The Importance of Sand and Water Play
The sand table and the water table can be two of the most popular areas of the classroom for young children, but it is important to remember that these areas are essential to the classroom for higher-level learning.
- Sensory Exploration: Both of these centers allow children to learn with hands-on materials and take in new information through their senses. These sensory experiences can assist some children with calming down their bodies.
- Mathematical Learning: The sand and water centers are introductions to higher-level thinking concepts like volume. When children empty two pails of sand into one larger pail, they begin to learn about which pail has more and which pail has less. They have the opportunity to see how many cups it takes to fill the largest bucket. They can also see how one tall pail of sand also equals a short, large bucket. Children can use the sand to create shapes and structures.
- Scientific Concepts: The water table introduces children to early physics concepts like motion and flowing water. Children have the opportunity to make predictions about what objects will sink in the water and which items will float. Sand and water areas introduce discussions about living and non-living items, as well as animal habitats.
- Language Development: The sand and water areas of the classroom are wonderful environments to create conversations. Young children typically play together in these areas, develop intricate pretend play ideas, and ask one another questions. These areas also give the teachers plenty of opportunities to talk to students about their creations and pretend play. Teachers can get children to respond with the most creative responses by starting their conversations with statements like “I wonder what would happen if . . .” and “Tell me about . . .”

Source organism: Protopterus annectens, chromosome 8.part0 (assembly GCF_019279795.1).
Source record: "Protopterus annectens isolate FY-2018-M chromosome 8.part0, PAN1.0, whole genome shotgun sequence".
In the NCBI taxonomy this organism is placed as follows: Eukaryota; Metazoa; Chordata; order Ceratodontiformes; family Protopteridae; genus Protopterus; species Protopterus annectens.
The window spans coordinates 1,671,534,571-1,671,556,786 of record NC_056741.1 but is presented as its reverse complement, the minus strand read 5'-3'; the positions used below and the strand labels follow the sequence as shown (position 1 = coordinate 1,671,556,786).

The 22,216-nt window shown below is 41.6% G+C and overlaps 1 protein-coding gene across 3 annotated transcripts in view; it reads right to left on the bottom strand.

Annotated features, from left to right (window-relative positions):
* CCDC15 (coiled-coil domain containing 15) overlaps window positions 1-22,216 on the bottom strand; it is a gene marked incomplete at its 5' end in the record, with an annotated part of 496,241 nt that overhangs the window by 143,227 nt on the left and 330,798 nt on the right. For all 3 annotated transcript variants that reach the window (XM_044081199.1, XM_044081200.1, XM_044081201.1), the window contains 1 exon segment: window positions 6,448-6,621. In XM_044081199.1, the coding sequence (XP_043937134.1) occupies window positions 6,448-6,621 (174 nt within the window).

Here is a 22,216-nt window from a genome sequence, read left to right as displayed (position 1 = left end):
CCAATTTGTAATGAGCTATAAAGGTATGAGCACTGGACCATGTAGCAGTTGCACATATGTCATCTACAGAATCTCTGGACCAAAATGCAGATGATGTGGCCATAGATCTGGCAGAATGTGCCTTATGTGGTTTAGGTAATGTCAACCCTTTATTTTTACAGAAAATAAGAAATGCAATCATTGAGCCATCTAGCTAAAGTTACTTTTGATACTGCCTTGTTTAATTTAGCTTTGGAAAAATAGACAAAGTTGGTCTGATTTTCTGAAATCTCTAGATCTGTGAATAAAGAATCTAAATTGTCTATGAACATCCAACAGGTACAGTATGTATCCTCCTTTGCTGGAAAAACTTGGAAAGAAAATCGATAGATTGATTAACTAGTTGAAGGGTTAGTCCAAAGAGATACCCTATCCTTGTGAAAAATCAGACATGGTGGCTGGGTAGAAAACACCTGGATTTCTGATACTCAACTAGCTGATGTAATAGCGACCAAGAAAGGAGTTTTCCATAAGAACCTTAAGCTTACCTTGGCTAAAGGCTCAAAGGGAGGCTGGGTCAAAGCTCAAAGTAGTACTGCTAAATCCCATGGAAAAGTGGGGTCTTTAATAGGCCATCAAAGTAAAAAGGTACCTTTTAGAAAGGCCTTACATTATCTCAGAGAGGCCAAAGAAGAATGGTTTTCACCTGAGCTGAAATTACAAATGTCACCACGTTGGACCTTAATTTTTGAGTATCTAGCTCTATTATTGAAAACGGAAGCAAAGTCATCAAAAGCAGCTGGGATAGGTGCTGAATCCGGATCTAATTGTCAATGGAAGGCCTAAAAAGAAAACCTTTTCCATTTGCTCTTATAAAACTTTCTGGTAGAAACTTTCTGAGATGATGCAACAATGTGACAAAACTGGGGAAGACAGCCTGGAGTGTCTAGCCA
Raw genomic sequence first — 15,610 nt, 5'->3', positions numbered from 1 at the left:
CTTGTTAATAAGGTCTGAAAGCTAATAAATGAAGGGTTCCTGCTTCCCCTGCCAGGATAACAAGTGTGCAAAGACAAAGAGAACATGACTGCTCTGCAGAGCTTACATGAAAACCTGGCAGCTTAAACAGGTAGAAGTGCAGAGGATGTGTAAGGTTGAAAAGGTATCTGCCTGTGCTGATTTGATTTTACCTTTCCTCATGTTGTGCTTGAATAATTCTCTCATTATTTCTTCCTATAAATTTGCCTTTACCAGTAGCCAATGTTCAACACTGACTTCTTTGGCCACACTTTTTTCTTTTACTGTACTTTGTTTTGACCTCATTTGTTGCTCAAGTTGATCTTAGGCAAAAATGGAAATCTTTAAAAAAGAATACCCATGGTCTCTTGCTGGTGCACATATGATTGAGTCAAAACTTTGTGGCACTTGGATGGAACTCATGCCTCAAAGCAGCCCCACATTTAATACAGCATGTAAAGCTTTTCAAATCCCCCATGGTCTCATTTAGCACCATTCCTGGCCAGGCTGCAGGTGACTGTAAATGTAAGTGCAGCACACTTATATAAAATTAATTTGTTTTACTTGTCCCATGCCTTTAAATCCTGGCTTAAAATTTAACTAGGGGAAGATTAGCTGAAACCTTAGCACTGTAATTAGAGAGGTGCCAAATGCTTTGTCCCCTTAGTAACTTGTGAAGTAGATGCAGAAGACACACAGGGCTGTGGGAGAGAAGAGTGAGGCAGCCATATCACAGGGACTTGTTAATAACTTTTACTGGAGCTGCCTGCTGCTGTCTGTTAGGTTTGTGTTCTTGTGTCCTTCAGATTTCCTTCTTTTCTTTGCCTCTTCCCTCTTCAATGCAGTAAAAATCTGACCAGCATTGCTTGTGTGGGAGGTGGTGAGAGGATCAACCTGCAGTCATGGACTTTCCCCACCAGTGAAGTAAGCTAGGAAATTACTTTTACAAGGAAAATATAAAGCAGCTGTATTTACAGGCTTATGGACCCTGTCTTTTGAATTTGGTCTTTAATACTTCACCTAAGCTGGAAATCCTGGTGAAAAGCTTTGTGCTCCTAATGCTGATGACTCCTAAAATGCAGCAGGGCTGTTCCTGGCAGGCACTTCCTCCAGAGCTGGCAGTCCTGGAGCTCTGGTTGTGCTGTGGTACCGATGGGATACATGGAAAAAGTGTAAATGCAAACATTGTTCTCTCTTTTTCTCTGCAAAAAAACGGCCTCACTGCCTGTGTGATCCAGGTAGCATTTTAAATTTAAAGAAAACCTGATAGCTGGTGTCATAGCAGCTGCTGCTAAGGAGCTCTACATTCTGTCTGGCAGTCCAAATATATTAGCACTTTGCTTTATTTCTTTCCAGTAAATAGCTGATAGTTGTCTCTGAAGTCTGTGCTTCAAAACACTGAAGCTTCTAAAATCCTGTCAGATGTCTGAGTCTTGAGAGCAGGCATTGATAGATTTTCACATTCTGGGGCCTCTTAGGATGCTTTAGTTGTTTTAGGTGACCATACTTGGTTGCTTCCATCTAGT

- Social Skills: Since so many children want to play in these areas of the classroom, children must learn how to take turns and share the classroom materials. Children must work together to create a castle in the sand, and young children play together to make their sea animals talk to each other in the water table.
- Creativity: These centers are classic examples of open-ended materials that do not have one specific purpose. Children focus on the process of playing with the sand and water instead of trying to create an end product.
How do teachers encourage sand and water play in the classroom?
- Sand or water must be available to the children each day. This allows children to have creative learning experiences, but it also helps to establish the classroom rules for playing in these centers.
- Teachers need to model the behavior they expect in the sand and water areas.
- Teachers need to set-up the environment to provide the children with an optimum learning experience. Teachers can include access to materials like measuring cups, ladles, funnels, sifters, colanders, or small manipulatives like plastic animals.
- Teachers need to monitor these areas closely (especially with very young children) to maintain safety at all times.
Sarah Vanover, EdD, has worked in the field of early childhood education for twenty years. She has had the opportunity to be a teacher, a director, a curriculum coach, and a professor of early childhood education. Dr. Vanover currently works for Bright Horizons as the director of the Toyota Child Development Center in Georgetown, KY. For the past several years she has focused her work and research on assessing quality early childhood programs for health and safety requirements and school readiness.